As U.S. interest in wind energy grows, more research is being placed on how to make the structures operate more efficiently and require less time-consuming and costly maintenance. This has brought scientists to a new era for wind energy development that is testing super-sized turbines that can generate more electricity on the cheap. 

According to Earth Techling, the National Wind Technology Center (NWTC) is experimenting with giant turbines at its research center outside of Boulder, Colorado, where scientists from the U.S. Department of Energy’s National Renewable Energy Laboratory are helping to create a sustainable roadmap by testing the latest equipment and technologies developed for the green energy sector. The ultimate goal of the center is to prepare new technologies for more widespread development among manufacturers. 

“The addition of modern megawatt-scale wind turbines has been critical in the development of our center,” NWTC Director Fort Felker said. “It has changed the way the wind industry thinks about NREL in the sense that the work we are doing is relevant, impactful, and immediately beneficial to them. The continued partnership efforts on these turbines demonstrate how our industry partners value the contribution we provide and the important role we can play in testing new technologies.”

Doing more with less
The latest research endeavor can be traced back to an agreement signed in 2011 between French wind power company Alstrom and the NREL. The two groups worked together to test the ECO 100 wind turbine, and have since progressed tremendously by updating the design to include a new blade layout. The simple addition resulted in the creation of the ECO 110 turbine that features a massive 110-meter rotor diameter, effectively making it the largest turbine on site, according to the news source.

“This is the largest machine we’ve ever had our hands on,” NREL test engineer and project manager Jeroen van Dam said. “It’s always an exciting opportunity to get to apply our testing methods to a larger or newer concept and continue to validate those methods.”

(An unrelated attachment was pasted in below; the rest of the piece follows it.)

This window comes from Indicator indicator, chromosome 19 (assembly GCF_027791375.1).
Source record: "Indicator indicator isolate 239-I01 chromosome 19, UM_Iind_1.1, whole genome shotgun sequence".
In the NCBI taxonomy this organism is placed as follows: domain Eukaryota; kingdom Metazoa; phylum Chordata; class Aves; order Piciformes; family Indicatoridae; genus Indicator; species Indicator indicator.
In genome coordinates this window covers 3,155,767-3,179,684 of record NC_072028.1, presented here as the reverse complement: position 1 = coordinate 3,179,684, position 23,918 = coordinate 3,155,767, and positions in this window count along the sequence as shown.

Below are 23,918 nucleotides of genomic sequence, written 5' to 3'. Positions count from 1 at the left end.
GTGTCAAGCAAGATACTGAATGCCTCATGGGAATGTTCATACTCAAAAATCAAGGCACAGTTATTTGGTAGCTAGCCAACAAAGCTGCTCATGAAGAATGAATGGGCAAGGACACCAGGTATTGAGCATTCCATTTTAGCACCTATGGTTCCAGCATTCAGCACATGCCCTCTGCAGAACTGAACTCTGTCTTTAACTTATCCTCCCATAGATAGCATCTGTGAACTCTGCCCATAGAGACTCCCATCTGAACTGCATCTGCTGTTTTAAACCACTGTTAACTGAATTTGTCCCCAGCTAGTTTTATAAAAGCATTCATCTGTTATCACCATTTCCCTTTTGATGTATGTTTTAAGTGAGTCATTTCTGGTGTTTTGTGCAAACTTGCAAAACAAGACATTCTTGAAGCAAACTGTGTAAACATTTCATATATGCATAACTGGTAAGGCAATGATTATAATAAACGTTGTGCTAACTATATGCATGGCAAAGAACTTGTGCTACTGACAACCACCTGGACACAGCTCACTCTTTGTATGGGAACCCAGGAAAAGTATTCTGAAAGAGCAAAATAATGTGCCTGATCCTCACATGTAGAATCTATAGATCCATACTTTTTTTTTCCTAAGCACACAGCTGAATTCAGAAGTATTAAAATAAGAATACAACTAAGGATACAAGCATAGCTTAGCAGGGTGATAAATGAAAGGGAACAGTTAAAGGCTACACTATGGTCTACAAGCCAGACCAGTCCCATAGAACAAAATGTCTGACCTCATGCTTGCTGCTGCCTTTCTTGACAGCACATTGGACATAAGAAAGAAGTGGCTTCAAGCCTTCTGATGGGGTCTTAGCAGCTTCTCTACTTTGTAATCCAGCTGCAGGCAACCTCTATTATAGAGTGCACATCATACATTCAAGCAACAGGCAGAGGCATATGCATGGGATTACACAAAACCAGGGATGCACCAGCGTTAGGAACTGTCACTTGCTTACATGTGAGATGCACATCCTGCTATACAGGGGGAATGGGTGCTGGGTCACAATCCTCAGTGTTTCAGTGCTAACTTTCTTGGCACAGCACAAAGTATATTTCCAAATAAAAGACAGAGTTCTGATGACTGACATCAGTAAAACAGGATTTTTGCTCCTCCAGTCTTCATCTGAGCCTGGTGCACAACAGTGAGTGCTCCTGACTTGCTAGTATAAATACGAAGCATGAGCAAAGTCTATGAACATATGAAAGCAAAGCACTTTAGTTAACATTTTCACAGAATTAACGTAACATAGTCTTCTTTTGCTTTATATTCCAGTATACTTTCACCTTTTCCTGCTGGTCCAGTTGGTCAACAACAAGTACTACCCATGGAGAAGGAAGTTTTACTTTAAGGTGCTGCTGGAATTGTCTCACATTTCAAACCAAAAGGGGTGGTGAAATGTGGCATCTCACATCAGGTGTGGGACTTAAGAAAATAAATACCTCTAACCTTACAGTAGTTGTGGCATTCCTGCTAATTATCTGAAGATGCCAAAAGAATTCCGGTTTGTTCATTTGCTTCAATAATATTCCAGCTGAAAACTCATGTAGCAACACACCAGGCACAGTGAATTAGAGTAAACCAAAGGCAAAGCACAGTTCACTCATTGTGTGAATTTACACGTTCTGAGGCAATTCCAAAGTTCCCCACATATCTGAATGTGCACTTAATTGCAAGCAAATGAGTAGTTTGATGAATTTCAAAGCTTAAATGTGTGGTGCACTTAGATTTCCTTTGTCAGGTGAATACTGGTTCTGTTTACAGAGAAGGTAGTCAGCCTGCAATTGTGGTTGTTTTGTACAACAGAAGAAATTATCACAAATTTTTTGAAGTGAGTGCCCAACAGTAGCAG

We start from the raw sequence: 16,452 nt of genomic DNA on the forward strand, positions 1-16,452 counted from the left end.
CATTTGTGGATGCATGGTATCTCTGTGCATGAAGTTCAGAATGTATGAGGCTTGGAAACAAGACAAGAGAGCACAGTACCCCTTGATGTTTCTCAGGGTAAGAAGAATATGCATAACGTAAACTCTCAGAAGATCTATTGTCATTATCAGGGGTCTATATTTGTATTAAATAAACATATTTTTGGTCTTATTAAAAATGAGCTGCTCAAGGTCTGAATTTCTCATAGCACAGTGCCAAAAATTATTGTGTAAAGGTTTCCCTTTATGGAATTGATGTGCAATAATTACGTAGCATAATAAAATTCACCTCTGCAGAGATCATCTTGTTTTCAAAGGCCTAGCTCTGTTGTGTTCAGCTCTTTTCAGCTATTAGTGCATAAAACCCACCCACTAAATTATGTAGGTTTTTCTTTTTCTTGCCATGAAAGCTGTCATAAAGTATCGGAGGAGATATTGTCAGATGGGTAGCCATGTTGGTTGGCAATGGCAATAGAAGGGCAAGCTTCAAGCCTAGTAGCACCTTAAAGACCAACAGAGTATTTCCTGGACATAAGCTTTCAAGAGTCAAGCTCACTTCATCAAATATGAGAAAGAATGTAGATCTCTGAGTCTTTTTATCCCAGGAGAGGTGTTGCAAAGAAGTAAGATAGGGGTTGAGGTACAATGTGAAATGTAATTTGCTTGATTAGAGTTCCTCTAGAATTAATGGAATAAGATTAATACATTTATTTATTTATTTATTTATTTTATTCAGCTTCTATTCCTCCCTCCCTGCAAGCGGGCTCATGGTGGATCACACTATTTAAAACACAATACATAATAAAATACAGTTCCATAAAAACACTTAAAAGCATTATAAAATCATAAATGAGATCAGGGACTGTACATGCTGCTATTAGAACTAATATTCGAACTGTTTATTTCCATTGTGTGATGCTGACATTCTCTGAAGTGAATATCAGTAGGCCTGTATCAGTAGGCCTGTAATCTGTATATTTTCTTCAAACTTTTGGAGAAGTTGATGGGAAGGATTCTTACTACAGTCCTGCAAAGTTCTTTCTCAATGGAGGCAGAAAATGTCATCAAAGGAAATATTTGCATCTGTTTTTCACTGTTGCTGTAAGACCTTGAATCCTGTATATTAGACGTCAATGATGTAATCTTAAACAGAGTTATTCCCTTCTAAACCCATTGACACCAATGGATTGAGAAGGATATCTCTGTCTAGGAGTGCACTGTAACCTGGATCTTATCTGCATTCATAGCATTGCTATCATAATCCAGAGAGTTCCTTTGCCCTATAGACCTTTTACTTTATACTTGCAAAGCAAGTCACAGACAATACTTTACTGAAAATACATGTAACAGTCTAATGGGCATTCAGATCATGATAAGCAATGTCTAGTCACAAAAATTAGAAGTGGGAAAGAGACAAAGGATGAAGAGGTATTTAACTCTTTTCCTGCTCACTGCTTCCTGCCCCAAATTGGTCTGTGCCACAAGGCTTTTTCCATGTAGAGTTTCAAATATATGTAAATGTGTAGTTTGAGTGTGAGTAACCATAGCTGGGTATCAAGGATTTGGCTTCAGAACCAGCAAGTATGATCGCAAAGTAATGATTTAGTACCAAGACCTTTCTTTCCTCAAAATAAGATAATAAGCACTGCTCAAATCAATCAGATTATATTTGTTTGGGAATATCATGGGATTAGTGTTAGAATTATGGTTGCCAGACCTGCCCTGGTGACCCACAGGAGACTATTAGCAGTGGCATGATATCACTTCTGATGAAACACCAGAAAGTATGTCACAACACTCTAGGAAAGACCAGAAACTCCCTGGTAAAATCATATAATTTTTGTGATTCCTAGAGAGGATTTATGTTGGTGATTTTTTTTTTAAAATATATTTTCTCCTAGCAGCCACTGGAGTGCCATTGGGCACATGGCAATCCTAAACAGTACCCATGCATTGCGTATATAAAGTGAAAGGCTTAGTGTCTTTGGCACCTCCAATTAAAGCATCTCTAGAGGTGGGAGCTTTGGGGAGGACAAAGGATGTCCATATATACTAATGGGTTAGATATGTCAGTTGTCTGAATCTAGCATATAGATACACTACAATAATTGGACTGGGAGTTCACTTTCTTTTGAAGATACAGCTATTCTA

According to the news source, the new blades were designed to churn out as much power as possible without needing high wind speeds, as most current wind turbines do. However, while the longer blades mean more power with every gust of wind, the added weight is also expected to take a toll on structural loads when wind speeds rise. This has led to extensive testing and research so that it can more quickly receive the certification to enter U.S. turbine markets.

“There is great potential for developing medium wind speed resources throughout the United States and Canada,” said Albert Fisas, director of innovation for Alstom’s North American Wind business. “With this upgrade complete, Alstom and NREL will launch a commissioning and testing program to certify the performance of the new rotor configuration for use in North America and worldwide.”

According to the American Wind Energy Association, 8,385 megawatts of wind power capacity was installed in the fourth quarter of 2012, bringing the total for the year to 13,131 megawatts, demonstrating the immense growth of the wind energy sector.